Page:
What is Kawasaki Disease ?
Kawasaki disease is a medical condition that mainly affects children below 5 years of age. The blood vessels are primarily affected by this condition causing them to swell. The condition is also known as mucocutaneous lymph node syndrome because the lymph nodes, including the skin and mucous membranes in the throat, nose and mouth, are also affected. The symptoms are quite alarming, with fever reaching up to 39ºC and flaking skin. However, the syndrome is treatable and the prognosis is good.
It was Dr. Tomisaku Kawasaki of Kawasaki, Japan who first identified the condition in 1967, and so was named after him. Approximately 80% of the cases of Kawasaki syndrome involve children less than 5 years old; though it is also seen in older kids and teenagers as well. The disease may affect children from all races but it is common among children with Japanese and Korean descent.
How important is it to seek immediate treatment for Kawasaki disease?
Kawasaki syndrome requires urgent treatment as there is a high possibility that it would lead to more serious life-threatening conditions. The syndrome can bring about a number of cardiac problems such as arrhythmia, vasculitis, pericarditis, meningitis and aneurysm. Around 20% of the patients suffer from some kind of cardiac problem and 2% die from complications every year. Coronary artery problems may also develop and it is quite deadly despite treatment.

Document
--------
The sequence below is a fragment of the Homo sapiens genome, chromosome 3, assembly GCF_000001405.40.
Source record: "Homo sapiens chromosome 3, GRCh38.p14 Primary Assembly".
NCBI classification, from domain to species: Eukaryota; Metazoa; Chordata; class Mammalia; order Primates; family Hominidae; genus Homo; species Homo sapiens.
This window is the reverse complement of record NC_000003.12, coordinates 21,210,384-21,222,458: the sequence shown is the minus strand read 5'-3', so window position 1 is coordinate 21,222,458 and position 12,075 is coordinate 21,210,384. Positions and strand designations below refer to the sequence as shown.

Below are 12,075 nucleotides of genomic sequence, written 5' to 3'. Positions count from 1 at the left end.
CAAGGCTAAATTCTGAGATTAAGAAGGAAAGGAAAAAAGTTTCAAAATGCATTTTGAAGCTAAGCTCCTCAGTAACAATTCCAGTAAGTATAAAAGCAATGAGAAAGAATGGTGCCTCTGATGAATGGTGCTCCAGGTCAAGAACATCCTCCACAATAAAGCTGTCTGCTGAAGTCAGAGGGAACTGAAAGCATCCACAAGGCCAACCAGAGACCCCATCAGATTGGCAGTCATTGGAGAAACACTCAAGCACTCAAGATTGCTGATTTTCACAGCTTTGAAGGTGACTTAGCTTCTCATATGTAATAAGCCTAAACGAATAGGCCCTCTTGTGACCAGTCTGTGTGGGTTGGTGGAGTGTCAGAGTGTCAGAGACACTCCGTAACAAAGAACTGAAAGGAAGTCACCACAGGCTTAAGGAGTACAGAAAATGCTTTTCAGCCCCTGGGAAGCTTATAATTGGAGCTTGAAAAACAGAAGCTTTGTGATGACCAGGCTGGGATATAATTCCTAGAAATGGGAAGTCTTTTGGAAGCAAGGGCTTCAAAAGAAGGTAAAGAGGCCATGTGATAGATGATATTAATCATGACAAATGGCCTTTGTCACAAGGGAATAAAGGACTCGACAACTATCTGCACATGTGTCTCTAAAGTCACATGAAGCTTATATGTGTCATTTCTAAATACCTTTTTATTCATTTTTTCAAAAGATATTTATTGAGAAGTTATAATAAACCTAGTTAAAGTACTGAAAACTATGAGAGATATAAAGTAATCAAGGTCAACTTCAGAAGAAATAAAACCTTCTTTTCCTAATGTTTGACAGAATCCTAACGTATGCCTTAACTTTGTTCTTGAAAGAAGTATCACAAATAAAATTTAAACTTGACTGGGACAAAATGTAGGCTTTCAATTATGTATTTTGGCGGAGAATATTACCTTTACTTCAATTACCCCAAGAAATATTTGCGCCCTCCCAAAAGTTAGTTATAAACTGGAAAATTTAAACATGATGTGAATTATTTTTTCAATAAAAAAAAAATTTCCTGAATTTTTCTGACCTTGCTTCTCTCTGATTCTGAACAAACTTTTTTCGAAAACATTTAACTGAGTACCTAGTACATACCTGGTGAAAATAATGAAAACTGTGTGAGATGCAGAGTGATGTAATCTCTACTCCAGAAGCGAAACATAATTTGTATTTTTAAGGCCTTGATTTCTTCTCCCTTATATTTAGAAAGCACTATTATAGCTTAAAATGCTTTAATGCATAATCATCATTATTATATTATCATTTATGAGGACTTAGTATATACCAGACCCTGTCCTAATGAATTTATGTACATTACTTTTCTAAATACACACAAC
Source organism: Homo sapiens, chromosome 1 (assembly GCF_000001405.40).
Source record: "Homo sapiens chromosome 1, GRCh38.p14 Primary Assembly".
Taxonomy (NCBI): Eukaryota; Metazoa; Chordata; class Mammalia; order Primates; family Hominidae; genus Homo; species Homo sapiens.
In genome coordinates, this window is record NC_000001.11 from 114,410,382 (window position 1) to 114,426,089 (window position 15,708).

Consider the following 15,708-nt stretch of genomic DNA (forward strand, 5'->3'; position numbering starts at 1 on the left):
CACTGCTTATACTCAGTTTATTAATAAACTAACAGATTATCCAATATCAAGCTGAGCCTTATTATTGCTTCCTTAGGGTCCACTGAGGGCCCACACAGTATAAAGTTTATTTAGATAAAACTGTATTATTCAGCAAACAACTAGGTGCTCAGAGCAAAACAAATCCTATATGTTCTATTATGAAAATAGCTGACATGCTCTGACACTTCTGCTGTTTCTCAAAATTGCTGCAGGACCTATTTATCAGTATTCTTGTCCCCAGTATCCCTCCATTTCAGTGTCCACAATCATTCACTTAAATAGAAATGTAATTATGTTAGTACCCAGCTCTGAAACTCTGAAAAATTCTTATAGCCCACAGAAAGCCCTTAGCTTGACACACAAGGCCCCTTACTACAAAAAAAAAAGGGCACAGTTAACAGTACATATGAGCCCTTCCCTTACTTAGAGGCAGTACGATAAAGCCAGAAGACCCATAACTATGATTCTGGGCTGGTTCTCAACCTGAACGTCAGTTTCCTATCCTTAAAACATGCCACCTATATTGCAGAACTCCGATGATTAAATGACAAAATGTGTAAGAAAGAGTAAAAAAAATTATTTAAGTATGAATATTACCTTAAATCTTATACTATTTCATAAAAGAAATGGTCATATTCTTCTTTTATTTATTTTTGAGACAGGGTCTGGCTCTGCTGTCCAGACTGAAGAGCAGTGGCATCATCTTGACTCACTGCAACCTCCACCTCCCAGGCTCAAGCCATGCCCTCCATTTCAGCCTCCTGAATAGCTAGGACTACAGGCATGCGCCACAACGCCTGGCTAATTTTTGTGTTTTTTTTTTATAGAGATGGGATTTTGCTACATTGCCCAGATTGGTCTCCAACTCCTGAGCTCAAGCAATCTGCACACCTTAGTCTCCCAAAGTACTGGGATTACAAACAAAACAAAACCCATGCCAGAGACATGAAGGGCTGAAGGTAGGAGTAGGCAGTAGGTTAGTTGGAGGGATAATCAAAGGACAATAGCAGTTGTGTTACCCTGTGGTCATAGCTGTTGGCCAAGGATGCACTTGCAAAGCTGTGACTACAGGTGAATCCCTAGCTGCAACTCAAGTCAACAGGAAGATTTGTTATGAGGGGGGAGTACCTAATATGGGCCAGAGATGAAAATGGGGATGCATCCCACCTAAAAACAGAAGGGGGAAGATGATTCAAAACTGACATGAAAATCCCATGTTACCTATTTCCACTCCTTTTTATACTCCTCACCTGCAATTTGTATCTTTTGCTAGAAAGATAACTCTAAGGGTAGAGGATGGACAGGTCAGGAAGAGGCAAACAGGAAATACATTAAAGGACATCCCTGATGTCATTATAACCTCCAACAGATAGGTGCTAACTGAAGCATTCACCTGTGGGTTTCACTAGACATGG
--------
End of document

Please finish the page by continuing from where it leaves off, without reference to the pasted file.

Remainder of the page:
How is Kawasaki disease diagnosed and treated?
Timely diagnosis is advantageous for the prevention of medical complications and life-threatening conditions. The syndrome is diagnosed through physical examination and a number of diagnostic tests, including:
- Urine test
- Blood test
- Liver function test
- Electrocardiogram or ECG
The treatment for Kawasaki syndrome is aimed towards alleviating the pain and inflammation as well as preventing the formation of blood clots and aneurysms. The patient will be administered with intravenous immunoglobulin and salicylic acid. The doctor may also prescribe over-the-counter anti-inflammatory drugs and pain relievers for persisting pain. If the condition does not improve with these medications, plasma exchange, which involves removing a fraction of the plasma from the blood of the patient in exchange for protein-enriched fluids, will be an option.
Kawasaki disease pictures